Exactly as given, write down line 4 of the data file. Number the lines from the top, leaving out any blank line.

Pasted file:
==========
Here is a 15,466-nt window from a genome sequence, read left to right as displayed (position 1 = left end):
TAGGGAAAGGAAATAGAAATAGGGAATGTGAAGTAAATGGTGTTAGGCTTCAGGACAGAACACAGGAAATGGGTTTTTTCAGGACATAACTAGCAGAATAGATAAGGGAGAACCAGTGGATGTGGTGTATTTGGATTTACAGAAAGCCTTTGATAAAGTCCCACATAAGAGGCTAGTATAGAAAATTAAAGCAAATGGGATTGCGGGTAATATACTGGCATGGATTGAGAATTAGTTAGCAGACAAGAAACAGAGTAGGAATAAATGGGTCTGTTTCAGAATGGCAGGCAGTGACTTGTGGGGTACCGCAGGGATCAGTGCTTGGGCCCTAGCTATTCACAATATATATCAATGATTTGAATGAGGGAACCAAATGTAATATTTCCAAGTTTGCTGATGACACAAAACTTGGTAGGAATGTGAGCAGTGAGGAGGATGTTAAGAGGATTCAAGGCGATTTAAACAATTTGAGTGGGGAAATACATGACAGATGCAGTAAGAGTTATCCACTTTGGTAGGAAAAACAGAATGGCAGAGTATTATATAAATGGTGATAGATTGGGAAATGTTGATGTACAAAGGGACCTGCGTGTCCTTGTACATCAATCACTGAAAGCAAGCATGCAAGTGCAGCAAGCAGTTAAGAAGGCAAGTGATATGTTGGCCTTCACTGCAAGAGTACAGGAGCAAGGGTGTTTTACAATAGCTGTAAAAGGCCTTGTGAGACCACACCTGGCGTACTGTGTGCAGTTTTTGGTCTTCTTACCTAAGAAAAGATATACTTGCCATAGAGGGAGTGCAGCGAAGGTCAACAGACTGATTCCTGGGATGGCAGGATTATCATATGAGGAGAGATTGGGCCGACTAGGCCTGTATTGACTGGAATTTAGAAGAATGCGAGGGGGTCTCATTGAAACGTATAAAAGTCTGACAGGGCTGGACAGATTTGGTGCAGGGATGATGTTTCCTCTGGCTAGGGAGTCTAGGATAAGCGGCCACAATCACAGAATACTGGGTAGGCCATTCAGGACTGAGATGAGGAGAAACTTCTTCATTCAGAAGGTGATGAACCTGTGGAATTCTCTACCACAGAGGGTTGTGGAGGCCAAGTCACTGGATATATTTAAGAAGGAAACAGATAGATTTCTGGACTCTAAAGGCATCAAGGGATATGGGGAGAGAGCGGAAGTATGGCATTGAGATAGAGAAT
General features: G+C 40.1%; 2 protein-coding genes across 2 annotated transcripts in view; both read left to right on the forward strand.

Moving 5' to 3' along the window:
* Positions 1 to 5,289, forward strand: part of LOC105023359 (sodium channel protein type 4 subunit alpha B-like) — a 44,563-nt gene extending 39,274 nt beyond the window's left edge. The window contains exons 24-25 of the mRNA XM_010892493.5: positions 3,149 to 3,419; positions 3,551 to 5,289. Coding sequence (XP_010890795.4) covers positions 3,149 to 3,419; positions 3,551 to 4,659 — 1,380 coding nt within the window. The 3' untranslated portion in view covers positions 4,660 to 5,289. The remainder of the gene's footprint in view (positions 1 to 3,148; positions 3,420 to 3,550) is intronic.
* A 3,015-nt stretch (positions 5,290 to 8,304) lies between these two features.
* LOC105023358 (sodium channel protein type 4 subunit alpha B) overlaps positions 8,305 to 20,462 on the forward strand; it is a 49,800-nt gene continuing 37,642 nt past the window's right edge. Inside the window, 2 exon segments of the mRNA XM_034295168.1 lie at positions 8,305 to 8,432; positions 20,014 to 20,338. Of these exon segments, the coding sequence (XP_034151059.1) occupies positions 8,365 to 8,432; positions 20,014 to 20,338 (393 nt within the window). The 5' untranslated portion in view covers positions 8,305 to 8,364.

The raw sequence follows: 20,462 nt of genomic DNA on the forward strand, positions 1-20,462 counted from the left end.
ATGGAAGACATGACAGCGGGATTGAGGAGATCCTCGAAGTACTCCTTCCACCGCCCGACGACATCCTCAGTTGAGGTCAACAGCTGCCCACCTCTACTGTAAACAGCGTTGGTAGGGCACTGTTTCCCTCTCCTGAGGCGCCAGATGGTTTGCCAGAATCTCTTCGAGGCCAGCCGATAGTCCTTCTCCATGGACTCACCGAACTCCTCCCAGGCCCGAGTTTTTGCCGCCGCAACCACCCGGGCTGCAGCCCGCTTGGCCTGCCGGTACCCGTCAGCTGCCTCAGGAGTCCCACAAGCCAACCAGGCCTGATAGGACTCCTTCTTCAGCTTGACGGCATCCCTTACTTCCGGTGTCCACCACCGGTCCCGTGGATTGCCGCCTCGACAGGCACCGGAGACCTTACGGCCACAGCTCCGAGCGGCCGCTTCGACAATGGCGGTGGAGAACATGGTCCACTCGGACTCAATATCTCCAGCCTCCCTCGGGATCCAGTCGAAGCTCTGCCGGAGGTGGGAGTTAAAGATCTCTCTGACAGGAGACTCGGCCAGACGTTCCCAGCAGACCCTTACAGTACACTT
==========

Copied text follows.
Moving 5' to 3' along the window: